Background: Platelet transfusion is among the most useful therapeutic tools in modern clinical settings which mean that ensuring an adequate supply is of paramount importance. Aim: The aim of our study was to record the use and wastage of platelet concentrates (PCs) in Greece, so as to come up with evidence-based interventions. Methods: The study was conducted during May and June 2015. We evaluated the use of random-donor platelets (RDPs) and single-donor apheresis platelets (SDPs). We analyzed such parameters as hospital department and diagnosis, indication for transfusion, PCs' age at the time of transfusion, and wastage rate. Results: We used data from 21 hospitals across the country. A total of 12,061 RDPs and 1189 SDPs were transfused, with an average of 4.84 (±2.72) and 1.12 (±2.73) units per episode, respectively. Most patients had been admitted to the internal medicine and hematology departments. The transfusions were mostly given prophylactically, usually in cases of acute leukemia, and mostly on the day before expiration. Wastage rate was 16.75% for RPDs and 2.70% for SDPs, primarily because of the expiration of the use-by date. Conclusions: This is the first national survey regarding platelet transfusion in Greece. Since most patients were admitted in internal medicine and hematology departments, we recommend that the staff of the abovementioned departments should undergo training on contemporary transfusion guidelines. Platelet discard rate could further be lowered through the centralization of inventory management along with the extension of the lifetime of PCs by means of emerging technologies.
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Evaluation of serum natural autoantibodies reaction in different hematological disorders with prospective view to their probable utilization in predictive medicine p. 167
Maryam Mosaed, Ali Akbar Pourfathollah, Mostafa Moghadam, Mir Hadi Jazayeri, Amir Reza Safdarian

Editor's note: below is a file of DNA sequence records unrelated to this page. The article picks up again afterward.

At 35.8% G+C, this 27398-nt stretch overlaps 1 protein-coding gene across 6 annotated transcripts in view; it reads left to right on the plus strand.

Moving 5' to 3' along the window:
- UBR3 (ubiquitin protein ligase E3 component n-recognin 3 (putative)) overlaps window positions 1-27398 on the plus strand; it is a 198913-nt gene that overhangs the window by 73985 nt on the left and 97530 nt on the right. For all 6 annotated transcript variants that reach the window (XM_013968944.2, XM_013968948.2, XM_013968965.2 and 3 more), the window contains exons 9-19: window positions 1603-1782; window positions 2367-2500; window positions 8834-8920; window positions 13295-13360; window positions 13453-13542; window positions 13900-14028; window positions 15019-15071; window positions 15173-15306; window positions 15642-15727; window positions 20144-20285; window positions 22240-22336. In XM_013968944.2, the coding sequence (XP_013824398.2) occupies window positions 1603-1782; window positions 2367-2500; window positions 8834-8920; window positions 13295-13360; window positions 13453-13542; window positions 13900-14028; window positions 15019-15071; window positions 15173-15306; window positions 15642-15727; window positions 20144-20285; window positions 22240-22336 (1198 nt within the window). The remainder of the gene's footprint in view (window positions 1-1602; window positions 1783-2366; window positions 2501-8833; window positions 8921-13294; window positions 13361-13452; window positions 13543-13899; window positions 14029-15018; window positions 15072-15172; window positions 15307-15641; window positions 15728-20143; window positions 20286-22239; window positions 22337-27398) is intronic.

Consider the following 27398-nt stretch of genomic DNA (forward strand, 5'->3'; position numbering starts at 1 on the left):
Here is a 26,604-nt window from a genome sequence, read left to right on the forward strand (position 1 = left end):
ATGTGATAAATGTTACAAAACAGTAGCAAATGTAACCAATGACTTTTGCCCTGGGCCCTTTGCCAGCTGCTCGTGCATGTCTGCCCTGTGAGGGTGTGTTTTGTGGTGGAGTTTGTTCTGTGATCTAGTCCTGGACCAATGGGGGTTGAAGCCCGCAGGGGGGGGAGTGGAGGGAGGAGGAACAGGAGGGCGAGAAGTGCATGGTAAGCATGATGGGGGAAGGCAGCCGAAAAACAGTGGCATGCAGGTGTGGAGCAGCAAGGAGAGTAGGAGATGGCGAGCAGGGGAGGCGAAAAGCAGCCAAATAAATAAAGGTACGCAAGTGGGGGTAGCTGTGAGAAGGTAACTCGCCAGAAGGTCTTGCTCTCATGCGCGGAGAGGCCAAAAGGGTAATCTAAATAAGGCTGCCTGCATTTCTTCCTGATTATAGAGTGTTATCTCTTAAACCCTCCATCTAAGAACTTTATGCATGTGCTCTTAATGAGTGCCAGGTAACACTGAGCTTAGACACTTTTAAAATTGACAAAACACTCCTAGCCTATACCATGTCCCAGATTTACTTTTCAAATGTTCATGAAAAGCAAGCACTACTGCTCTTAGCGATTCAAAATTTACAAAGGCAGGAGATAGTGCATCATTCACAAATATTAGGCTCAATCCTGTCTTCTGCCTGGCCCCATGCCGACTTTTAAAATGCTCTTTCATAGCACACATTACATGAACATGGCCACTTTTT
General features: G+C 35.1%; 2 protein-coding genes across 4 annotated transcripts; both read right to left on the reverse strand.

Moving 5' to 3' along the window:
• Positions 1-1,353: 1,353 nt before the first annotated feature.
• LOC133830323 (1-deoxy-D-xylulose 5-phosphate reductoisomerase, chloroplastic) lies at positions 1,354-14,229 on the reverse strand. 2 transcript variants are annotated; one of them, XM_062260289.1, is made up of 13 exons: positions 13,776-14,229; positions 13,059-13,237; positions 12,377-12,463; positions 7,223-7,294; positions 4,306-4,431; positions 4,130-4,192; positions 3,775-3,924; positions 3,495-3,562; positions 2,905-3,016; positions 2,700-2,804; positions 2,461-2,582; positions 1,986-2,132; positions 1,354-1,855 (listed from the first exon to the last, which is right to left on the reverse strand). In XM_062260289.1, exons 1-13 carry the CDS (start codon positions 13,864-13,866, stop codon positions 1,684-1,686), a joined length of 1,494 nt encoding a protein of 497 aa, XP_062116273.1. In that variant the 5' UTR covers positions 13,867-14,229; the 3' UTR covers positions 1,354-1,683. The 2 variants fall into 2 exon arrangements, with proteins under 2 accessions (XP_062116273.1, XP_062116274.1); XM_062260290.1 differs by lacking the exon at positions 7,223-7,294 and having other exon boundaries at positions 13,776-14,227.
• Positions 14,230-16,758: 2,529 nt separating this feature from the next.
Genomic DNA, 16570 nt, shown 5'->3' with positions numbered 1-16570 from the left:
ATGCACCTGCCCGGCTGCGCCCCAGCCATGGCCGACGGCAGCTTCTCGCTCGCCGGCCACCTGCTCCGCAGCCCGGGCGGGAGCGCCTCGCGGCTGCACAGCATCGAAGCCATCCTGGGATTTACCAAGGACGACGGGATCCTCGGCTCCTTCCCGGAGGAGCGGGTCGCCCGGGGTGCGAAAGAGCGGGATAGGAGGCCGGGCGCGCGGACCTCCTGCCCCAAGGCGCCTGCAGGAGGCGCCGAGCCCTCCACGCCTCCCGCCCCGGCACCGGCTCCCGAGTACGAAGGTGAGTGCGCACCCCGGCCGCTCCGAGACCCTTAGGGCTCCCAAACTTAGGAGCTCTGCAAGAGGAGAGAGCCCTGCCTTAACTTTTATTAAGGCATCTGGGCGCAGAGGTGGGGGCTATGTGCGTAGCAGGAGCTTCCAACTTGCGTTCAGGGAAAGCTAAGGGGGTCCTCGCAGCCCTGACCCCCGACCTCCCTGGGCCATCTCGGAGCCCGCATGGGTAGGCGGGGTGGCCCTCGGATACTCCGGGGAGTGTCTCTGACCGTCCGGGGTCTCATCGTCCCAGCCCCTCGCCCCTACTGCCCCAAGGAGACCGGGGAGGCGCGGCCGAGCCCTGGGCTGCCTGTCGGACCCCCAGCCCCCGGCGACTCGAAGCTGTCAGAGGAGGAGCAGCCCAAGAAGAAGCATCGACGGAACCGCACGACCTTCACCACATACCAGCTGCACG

Background: There are some antibodies which are present in healthy individuals without any former exposure to foreign antigens; they are known as natural autoantibodies (NAAbs). In recent years, it was shown that they probably contribute to the homeostasis of the whole body and might be present before beginning of some diseases. Thus, as new biomarkers, they are promising factors to diagnose diseases. Materials and Methods: In this study, we drew upon samples of 924 individuals (600 controls and 324 cases) with underlying diseases of anemia, polycythemia, leukocytosis, thrombocytopenia, thrombocytosis, and pancytopenia. For detection of NAAbs against red blood cell, plasma samples were incubated with their own red cell suspension in 4°C for 18 h. Then, positive samples were evaluated for antibody screening and titration. Results: Fifty-two (8.6%) controls and 58 (17.9%) cases showed positive reaction (Pv < 0.001). The prevalence of positive antibody screens among auto-positive controls was 53% and 100% among cases; moreover, strength of antibody screen reaction had a mean rank of 22.5 in controls and a mean rank of 38.5 in cases (Pv < 0.001). A significant relation was also observed between ABO blood group and prevalence of NAAbs in controls but not in cases (Pv < 0.05). Conclusion: The prevalence and potency of NAAbs increased along with hematological changes; moreover, the antibody reactions' pattern and titration showed significant differences between the two groups and these may be useful as biomarker for monitoring and prediction of some hematological diseases.